Invented Musical Instruments
Ever since he began building musical instruments as a high school student in Los Angeles, Paul Dresher has been deeply engaged with instrument invention. Over his long career, in close collaboration with builder-designer Daniel Schmidt and their design team, Dresher has invented dozens of remarkable instruments, many for use in his acclaimed music-theater works Sound Stage (2001) and Schick Machine (2009).
Sound Stage, Part 2 (2001)
Schick Machine Excerpts — Mondavi Center
Dresher created his latest instruments in 2014-15 for his amazing interactive sound installation called Sound Maze (see photo above).
Sound Maze, Fort Mason Center Firehouse, May 2015
Dresher and Schmidt have invented dozens of new musical instruments that fall into two general categories. The first includes visually beautiful and easily played instruments suitable for general audiences, including children. The inventions in the second group are complex, electro-acoustic instruments that in experienced hands can express a wide range of emotions. Although general audiences have experimented with them, these instruments are designed for professional performances of concert and theatrical music by Paul Dresher and his collaborators.
Instruments for General Audiences
The Peacock is a fan-shaped array of wooden keys extracted from a deconstructed pipe organ. Its sounds are triggered electronically, by a large electrified ring or by electrically activated mallets.
The Field of Flowers consists of a series of up to 12 wood-block flowers rocking back and forth atop flexible metal stalks (as shown in the photo at top of this page).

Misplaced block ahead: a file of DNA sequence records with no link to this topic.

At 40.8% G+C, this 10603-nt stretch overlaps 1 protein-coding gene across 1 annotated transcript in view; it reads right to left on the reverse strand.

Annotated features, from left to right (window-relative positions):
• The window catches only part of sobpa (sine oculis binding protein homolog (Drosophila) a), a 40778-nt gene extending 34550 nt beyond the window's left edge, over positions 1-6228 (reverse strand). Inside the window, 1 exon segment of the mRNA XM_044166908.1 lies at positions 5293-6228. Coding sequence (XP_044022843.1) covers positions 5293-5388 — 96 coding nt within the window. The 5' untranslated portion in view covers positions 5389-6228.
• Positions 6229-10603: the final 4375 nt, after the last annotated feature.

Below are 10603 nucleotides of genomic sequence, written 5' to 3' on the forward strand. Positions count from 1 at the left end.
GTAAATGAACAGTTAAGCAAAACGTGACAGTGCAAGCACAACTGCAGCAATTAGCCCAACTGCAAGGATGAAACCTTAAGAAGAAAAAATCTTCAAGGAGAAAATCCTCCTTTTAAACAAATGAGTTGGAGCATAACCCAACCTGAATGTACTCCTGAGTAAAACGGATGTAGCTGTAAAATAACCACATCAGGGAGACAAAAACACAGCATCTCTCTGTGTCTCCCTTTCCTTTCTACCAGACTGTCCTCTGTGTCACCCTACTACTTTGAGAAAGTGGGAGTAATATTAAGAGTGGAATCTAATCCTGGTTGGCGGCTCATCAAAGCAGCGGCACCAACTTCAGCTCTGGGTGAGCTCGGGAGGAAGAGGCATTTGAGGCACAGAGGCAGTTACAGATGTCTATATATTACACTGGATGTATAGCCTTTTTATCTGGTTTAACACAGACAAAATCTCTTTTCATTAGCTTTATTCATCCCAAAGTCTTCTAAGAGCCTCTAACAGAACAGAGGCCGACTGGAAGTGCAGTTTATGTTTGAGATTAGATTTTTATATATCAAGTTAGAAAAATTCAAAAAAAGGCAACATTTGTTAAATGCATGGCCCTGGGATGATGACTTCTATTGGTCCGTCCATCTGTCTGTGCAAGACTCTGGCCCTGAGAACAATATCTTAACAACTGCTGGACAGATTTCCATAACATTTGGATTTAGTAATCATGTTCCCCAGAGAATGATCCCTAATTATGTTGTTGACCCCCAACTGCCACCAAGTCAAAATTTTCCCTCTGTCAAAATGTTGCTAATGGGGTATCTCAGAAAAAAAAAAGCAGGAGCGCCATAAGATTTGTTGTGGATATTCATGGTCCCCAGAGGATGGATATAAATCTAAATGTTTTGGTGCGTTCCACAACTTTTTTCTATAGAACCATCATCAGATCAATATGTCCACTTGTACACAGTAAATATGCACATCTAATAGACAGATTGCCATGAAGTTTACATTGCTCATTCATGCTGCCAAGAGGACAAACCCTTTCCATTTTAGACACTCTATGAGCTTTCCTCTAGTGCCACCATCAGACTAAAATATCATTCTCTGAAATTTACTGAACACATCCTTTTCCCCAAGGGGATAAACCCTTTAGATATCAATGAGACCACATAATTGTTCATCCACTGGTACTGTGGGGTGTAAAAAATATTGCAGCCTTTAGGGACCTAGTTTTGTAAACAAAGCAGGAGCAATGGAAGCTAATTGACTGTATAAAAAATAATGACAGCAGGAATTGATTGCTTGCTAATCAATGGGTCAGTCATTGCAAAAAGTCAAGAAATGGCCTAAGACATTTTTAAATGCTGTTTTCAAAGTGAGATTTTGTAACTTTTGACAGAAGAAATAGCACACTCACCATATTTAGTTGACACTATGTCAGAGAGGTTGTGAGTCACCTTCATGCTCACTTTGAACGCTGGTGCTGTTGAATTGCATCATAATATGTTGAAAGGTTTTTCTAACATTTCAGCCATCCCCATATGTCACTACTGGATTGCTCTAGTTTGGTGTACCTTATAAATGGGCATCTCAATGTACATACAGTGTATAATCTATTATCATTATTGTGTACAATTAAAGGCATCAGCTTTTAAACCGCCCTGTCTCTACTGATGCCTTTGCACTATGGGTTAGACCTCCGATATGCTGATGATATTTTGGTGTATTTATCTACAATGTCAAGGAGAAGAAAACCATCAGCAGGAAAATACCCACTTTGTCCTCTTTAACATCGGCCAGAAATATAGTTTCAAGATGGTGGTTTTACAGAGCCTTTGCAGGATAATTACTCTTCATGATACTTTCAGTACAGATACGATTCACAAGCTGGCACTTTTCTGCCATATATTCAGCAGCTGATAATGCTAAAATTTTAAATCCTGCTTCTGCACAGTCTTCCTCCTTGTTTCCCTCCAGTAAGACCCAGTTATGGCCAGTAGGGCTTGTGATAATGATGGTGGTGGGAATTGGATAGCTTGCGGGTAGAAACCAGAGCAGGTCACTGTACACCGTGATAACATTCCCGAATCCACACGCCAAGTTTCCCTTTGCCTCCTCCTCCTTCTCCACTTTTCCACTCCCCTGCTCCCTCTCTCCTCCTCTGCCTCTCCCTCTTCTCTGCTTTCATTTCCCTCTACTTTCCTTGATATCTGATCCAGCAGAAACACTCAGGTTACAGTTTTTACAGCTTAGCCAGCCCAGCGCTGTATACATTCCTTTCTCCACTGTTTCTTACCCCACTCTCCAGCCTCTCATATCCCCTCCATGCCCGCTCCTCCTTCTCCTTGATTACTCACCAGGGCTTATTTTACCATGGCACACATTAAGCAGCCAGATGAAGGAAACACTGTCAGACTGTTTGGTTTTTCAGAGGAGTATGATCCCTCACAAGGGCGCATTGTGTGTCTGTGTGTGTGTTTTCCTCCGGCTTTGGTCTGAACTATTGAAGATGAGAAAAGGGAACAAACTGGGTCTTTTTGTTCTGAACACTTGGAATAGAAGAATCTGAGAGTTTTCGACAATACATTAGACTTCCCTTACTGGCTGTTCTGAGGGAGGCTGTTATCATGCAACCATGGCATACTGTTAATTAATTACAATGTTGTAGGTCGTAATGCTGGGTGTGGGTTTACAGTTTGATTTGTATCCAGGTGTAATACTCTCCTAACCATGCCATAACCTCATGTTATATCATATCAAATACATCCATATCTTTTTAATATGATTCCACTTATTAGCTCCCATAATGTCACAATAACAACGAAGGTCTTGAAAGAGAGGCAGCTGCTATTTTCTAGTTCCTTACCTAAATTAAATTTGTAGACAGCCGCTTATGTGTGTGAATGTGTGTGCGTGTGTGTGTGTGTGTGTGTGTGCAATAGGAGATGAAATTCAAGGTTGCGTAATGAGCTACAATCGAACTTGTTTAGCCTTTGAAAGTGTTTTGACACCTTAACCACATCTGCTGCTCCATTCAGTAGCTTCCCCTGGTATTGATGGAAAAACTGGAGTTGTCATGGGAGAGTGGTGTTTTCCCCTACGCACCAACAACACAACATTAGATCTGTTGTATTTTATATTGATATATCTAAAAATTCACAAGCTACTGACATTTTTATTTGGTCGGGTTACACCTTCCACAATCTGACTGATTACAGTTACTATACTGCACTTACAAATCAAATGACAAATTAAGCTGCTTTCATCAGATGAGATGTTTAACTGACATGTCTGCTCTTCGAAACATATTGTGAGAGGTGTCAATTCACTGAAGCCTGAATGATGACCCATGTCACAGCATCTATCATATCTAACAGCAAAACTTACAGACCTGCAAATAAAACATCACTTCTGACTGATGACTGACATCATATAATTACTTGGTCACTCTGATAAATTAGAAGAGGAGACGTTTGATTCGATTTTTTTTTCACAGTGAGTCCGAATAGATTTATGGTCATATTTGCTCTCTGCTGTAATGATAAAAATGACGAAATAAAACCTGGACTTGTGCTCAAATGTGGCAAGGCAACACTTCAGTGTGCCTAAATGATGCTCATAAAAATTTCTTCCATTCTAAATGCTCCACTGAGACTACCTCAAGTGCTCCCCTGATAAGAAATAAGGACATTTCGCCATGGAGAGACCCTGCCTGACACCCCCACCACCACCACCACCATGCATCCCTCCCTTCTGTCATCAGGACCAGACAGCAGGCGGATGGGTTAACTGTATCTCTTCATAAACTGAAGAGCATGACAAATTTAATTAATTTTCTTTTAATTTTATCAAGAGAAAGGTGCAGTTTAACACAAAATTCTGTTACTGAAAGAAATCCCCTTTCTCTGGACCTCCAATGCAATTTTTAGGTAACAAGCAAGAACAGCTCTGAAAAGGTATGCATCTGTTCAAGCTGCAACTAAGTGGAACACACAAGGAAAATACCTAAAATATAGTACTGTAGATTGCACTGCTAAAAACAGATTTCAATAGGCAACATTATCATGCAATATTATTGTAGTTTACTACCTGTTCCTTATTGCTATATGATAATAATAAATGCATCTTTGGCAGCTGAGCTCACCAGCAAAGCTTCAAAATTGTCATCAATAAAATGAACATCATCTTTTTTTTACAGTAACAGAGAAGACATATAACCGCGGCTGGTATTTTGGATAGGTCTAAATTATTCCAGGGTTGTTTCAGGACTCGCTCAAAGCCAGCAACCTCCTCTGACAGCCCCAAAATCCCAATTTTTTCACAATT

The Octagon is a large steel hoop that spins on an octagonal, amplified wooden pedestal. Unlike most instruments, which get quieter and/or slower after you initiate the sound (by striking or plucking or blowing), the Octagon begins in silence but gets louder and faster and builds to an intense audio and visual climax before it dramatically stops.
Dresher’s most complex and versatile instruments are the Quadrachord and the Hurdy Grande.
The Quadrachord (2000)
Co-created with instrument builder Daniel Schmidt for the music-theater work Sound Stage, which premiered in 2001, the Quadrachord is an invention whose vast sonic resources have inspired some of Dresher’s most exciting instrumental and theatrical compositions.
With four strings over 13 feet long, each with two bridges that each have an electric bass pickup adjacent to each bridge, the Quadrachord can be plucked like a guitar, bowed like cello, played like a slide guitar, prepared like a piano, and hammered on like a percussion instrument. With its extremely long strings, it can play harmonics up to the 36th partial and above and thus offers unique opportunities to explore alternative tuning systems based on the harmonic series.
The Quadrachord has been featured in all three of Paul’s invented instrument theater works (Sound Stage, Schick Machine, and Sound Maze), in his two commissioned works for Berkeley Symphony (Concerto for Quadrachord, 2012; and Crazy Eights & Fractured Symmetries (premier October 2016), and in two major chamber pieces written for the Dresher/Davel Invented Instrument Duo: Glimpsed from Afar and In the NameLESS.
The Hurdy Grande (2008)
Created for Schick Machine, the Hurdy Grande is inspired by its namesake, the hurdy gurdy, which is a medieval folk instrument with guitar-like instrument strings that are bowed with a hand-cranked wooden wheel. [photo]
Dresher’s Hurdy Grande, while similarly shaped, is four times as long. More importantly, its strings are bowed by a variable speed motor that leaves the performers hands free to play melodies, chords, and rhythms.
Paul playing the Hurdy Grande
For more background about Dresher’s instrument inventions and career, see
“For Unconventional Music, Build a New Orchestra” — New York Times (2011).